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    1. Sometimes a response is necessary. I'm sure Lane will give him a piece of her mind in the next novel :) Thank you for popping over. It's always lovely to see you.

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  2. Hi Nicola - oh I'd be running out of the door ... probably about to burst into tears - I'm glad some people can manage their emotions ... great excerpt - sounds like Lane is in control overall though ... well done - cheers Hilary

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    1. Luckily, I grew up with a wonderful woman, my mother, who was a strong and brilliant leader (still is) who taught me how to cope with the less favourable people encounters. I never cried in front of them - that's what they want to make them feel powerful, but many a tear was shed out of sight :) One of my toughest bosses was actually the best boss I've ever had and he was someone I could aspire to, even though some of my colleagues had a different experience of him. Thank you for popping over, Hilary, and thank you for your praise. It's always lovely to hear.

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  3. Nice snippet! If Lane's response reflect your own, it looks like you've learned to hold your tongue in some nasty situations.

    I hope there's not a lot of me in my characters! It would certainly bring out my worst traits. :D

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    1. Thanks, Loni. I can hold my tongue to a certain extent :) It took years of practice though :)

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  4. I like it! It definitely reminds me of experiences I've had, but I think there's a universal human element to it as well that makes it so compelling.

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    1. Thank you, Mark. I hope all is well with you.

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  5. Lots of character there. I enjoyed meeting the boss. Not that I'd want to hang out with this kind of man in real life, but he fits the page well. =)

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    1. I'd love to hang out with the superintendent - just to wind him up LOL!

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  6. He's a nasty piece of work. When i've worked for awful bosses, i've tried to find a better job fast!

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    1. He is a bit unsavoury, isn't he. It's such a pleasure to write the more ... 'challenging' characters :)

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  7. Hi, it's my first time visiting your blog. You story snippet was very interesting, but I do sympathize with the poor young lady. Hopefully, she'll have her day in the sun soon. :)
    Happy weekend everyone.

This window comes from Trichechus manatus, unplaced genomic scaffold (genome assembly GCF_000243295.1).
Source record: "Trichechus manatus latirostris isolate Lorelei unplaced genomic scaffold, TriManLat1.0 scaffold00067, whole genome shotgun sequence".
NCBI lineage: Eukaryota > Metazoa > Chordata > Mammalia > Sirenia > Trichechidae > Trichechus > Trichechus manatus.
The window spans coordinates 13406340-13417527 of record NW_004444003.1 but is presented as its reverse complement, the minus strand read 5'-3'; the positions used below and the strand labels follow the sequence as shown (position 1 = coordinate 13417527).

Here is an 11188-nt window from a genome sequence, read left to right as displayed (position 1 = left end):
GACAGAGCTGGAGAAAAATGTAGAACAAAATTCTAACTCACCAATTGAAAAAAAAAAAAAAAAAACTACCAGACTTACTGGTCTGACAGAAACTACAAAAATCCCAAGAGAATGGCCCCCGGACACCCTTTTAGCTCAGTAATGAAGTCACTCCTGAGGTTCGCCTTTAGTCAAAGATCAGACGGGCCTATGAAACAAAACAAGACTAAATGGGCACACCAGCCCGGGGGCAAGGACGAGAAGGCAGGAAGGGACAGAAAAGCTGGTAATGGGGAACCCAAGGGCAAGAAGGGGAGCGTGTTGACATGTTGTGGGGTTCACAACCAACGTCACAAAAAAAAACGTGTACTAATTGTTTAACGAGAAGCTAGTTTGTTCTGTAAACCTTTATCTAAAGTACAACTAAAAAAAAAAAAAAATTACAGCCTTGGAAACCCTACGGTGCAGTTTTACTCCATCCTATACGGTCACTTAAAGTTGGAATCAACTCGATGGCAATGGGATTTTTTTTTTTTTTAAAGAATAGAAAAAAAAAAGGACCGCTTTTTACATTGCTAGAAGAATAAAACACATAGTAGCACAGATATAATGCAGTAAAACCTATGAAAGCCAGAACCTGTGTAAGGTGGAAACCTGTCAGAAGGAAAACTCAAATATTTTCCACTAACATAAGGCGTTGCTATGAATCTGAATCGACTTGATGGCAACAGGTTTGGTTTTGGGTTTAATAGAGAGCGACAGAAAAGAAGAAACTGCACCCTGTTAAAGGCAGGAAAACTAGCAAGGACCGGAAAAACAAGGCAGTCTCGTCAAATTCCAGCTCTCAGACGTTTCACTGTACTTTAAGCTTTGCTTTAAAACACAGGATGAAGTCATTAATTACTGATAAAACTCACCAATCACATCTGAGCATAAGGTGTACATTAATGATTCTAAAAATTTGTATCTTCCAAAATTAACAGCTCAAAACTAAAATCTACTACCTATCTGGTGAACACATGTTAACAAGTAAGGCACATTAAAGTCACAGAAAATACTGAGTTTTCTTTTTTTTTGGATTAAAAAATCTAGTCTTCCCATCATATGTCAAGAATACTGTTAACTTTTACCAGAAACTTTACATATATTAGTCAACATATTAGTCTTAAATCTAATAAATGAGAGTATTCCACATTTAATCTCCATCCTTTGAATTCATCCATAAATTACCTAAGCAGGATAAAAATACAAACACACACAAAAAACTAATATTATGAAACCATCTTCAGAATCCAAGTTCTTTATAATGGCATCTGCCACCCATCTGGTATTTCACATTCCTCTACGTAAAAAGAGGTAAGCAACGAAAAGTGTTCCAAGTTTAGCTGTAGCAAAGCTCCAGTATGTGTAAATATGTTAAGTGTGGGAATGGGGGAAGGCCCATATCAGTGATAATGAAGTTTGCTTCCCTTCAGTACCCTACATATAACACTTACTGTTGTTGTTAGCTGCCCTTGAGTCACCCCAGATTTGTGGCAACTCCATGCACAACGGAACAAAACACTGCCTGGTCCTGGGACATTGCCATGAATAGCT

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    1. Lovely to 'meet' you Deanie. Don't worry about Lane - she's tough cookie :)

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  8. Wow, Nicola. You really nailed the boss:). It's not easy to add depth to characters and make them come to life. Kudos.

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    1. Thank you, Sandra. I hope you are well. Have a lovely weekend.

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  9. You've breathed life into that character for sure! What an unpleasant person he is...
    I had an issue some years ago with a woman at work. She was constantly having dalliances with the men in the company, sometimes two or three at once. I have to say her antics gave me a lot of material, especially as she was the most unlikely type to be having office affairs. I confided to a fellow writer where my ideas were coming from, and he wrote a poem about her, and it went on to win first prize in a well known writing magazine!

    The people we meet feed our imagination. Maybe not today, but who knows about tomorrow...

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    1. Wow, there is a lot of material to draw upon there :) Thank you for sharing, Maria. I hope all is well.

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  10. That was an interesting excerpt. Bosses come in many forms.

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  11. Well done! I have a friend who is huge into wearing shirts with writerly slogans. A favorite of mine says "Be careful what you say. You might end up as a villain in my next novel." ~grin~ Happy Writing!

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  12. One thing about having people like this in your life, you can come up with some very authentic and distinct characters. Job well done! Congrats on your book, Nicola.

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  13. I've been lucky enough to never have had a boss like that. I suspect it would have made the job intolerable. Good job at making me hate this Nelson guy even though I've never met him.

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  14. I've definitely had a manager like that, was not an enjoyable job. Nice post! I'm excited to read more :)


    www.ficklemillennial.com

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  15. Great write up about your boss and I love the styling of your written words. My boss loves to intimidate and if he says 5 words in a day, I am shocked. When I say "Bye" he says ...."yup". He reminds me of the Warner Bros. Frog.

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  16. I'm grateful I don't have a boss like that. Enjoyed the excerpt!

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  17. I really like your writing style.

    You did a great job with showing Lane and Nelson's relationship.

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  18. It's great when we're able to use inspirations from the people (and bosses) from our past in our stories. At least to craft our characters personalities. Great excerpt!